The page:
It’d be nice to see Will Penisini get some quality ball as well, especially in mid-field where he has the footwork, strength and flick pass to create long range chances. He’s having to go searching for opportunities to ruck it out right now, and that is not an effective use of his talents. Waqa Blake had a similar game on the wing, it’d be nice to get him some room to work with, even from our own half, rather than have him beat the first man on tackle two only to meet more defenders immediately.
It always takes an outlook of optimism to tip the Eels against the Storm, but there is more than just blind hope in believing that Parramatta can beat Melbourne this weekend. It will take some improvement on recent weeks, but the Eels are nothing if not schizophrenic and capable of stunning reversals of form in the space of a week.
This isn’t your dad’s Melbourne Storm, there are weaknesses there. Dean Ieremia has looked remarkably average for a player coming off the Bellamy production line, like QA took a smoko as he rolled onto the team sheet. Josh King has outperformed the low expectations he set in a stint with Newcastle, but he’s still nowhere near a Dale Finucane. The bench have shown flashes of talent, Alec MacDonald and Trent Loiero in particular, but they’re still raw, no-name guys taking spots once filled by names like Kamikamica, Smith or Asofa-Solomona. Tepai Moeroa hasn’t impressed since returning from rugby union, few Eels fans will be worried about him breaking the game open. That’s all before considering the Storm will be running their fourth string hooker in all likelihood.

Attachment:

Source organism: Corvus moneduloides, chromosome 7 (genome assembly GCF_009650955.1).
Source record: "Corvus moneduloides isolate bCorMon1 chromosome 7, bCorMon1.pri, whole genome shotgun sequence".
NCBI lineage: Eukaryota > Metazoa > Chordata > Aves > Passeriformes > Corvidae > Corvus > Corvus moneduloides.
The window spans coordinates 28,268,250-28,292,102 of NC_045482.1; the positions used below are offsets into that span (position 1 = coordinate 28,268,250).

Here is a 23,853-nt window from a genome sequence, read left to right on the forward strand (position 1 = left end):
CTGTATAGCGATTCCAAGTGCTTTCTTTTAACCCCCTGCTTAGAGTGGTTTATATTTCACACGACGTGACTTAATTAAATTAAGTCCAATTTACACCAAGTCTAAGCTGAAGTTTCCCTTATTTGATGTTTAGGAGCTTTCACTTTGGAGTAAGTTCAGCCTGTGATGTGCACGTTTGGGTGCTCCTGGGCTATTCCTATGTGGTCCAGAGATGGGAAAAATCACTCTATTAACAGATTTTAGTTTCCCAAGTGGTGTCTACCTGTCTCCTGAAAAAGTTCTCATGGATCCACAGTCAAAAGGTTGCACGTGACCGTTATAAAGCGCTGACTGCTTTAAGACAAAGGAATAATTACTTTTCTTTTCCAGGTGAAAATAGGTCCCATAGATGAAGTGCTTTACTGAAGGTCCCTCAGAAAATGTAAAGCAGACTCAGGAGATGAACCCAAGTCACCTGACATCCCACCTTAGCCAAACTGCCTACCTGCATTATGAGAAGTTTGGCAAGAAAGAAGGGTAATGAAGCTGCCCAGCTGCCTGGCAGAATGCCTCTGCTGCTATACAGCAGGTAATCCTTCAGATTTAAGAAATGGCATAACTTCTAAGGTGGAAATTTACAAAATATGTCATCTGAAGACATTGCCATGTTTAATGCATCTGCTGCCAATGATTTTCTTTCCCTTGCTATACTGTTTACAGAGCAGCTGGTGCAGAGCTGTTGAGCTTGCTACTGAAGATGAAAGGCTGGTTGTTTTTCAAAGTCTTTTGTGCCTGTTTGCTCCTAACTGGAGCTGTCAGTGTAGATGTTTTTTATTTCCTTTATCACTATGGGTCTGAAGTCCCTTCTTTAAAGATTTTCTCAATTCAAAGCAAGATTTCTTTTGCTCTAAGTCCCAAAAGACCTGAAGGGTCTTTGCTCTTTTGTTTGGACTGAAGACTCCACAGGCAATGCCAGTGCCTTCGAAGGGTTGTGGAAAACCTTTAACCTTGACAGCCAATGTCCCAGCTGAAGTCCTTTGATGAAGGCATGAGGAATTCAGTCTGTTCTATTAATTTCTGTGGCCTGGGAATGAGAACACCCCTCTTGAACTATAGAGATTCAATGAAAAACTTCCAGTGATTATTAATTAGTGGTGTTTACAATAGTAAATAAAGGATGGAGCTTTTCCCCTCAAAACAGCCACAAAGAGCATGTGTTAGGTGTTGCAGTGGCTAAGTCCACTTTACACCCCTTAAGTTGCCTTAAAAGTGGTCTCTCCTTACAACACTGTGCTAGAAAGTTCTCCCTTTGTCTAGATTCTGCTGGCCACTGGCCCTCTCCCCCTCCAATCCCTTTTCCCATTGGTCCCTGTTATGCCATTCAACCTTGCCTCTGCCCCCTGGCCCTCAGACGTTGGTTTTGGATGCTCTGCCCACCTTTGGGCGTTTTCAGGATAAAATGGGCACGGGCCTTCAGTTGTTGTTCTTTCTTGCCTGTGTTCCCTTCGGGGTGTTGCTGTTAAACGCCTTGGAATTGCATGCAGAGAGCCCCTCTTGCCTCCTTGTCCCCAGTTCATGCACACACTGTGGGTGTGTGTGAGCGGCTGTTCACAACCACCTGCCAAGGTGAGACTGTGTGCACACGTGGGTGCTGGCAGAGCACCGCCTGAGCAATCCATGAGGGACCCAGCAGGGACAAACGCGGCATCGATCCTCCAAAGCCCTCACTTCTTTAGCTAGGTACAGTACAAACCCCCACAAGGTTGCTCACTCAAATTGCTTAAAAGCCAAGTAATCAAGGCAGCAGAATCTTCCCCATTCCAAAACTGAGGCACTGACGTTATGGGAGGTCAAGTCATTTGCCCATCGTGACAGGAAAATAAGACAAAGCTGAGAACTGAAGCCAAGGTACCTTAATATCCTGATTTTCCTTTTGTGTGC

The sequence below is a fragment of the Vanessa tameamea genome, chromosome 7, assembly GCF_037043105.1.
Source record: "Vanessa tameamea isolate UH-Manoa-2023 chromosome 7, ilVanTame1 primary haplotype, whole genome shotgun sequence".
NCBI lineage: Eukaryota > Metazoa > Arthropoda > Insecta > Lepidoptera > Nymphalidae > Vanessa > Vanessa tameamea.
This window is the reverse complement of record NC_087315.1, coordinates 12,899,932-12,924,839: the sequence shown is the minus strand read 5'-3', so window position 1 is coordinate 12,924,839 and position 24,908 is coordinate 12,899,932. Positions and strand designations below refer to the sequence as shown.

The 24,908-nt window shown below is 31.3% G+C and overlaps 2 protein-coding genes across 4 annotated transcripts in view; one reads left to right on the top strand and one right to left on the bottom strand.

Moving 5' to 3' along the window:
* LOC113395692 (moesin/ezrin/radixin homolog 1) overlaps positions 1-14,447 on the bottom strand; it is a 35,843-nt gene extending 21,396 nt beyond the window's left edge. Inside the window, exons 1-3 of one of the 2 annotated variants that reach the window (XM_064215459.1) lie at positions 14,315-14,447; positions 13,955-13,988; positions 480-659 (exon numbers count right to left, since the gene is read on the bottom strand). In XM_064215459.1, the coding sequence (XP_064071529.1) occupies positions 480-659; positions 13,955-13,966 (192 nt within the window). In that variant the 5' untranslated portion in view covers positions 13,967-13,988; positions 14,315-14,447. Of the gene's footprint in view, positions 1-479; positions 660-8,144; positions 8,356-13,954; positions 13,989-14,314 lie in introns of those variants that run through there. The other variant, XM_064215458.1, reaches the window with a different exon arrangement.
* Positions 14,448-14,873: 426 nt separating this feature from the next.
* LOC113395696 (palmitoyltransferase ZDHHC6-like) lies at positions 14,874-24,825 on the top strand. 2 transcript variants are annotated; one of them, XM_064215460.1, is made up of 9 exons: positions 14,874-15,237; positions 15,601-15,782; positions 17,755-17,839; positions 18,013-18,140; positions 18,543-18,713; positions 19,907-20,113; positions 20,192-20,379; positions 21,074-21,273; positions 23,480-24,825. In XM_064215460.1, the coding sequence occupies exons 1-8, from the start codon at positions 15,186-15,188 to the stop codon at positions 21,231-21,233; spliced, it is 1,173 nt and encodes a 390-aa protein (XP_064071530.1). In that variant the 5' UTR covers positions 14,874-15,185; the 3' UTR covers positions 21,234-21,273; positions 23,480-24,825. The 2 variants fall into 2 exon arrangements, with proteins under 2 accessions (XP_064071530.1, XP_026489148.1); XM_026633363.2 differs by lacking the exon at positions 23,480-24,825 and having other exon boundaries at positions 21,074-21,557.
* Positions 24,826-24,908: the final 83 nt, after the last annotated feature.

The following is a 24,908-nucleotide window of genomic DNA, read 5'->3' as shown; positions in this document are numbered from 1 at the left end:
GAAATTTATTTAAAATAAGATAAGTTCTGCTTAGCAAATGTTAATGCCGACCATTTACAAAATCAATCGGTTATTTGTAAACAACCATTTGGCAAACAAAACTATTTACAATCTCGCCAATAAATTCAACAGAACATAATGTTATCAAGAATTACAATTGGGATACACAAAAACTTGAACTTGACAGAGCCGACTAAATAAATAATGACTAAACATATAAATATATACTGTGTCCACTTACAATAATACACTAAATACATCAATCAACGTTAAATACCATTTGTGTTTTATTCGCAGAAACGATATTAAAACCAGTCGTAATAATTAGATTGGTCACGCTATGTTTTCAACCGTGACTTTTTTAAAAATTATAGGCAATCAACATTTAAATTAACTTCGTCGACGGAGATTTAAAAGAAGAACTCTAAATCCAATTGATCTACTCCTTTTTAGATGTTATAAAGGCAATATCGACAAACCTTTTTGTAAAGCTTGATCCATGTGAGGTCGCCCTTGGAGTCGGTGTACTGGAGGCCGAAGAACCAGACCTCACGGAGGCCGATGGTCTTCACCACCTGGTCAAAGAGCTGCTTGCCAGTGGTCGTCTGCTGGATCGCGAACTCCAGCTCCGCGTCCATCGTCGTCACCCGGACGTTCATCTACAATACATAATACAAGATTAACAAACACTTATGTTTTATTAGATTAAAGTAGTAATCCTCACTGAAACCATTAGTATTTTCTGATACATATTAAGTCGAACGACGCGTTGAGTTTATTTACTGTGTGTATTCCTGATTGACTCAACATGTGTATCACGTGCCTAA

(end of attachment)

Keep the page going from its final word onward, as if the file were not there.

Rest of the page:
This bodes well for middle dominance by the Eels, and from there it is a matter of attacking execution and eliminating silly mistakes. Ray Stone has copped a bucketful for giving away a penalty late last week, but he was far from the only one who gave relieving penalties to the Sharks in their own half. The team needs to be better in that regard, as it is taking a lot of field position for Parramatta to convert opportunities into points.
That’s the big watch for Eels fans this round: how does the attack improve? It’s a strange question for a team that scored five tries in the first 40 minutes of the season, but a lot of that was assisted by a fragile Titans defence. Last week was too much of what we’ve always seen, and it needs to change. Maybe a bit more space opens things up, or giving Dylan Brown more support on his runs, or if we don’t fall back on predictable crash ball footy instead of the clever play Reed Mahoney had begun to display last year.
There’s other questions too, of course. Is Isaiah Papali’i cut out to defend on the edge while making 15+ runs per game? Will Waqa Blake remember he is defending on the wing and he can’t just crash in on a centre anymore? Can Bailey Simonsson or Will Penisini finally get the ball in space? Has Shaun Lane turned back into a pumpkin?
This is going to be a tough one, and a lot of bad results are certainly in play. I’m choosing optimism, and that the Eels have just had a slow start to 2022 and aren’t in any kind of decline.
Go you Eels!
Prediction: Parramatta 22 d Melbourne 18
Man of the Match: Mitchell Moses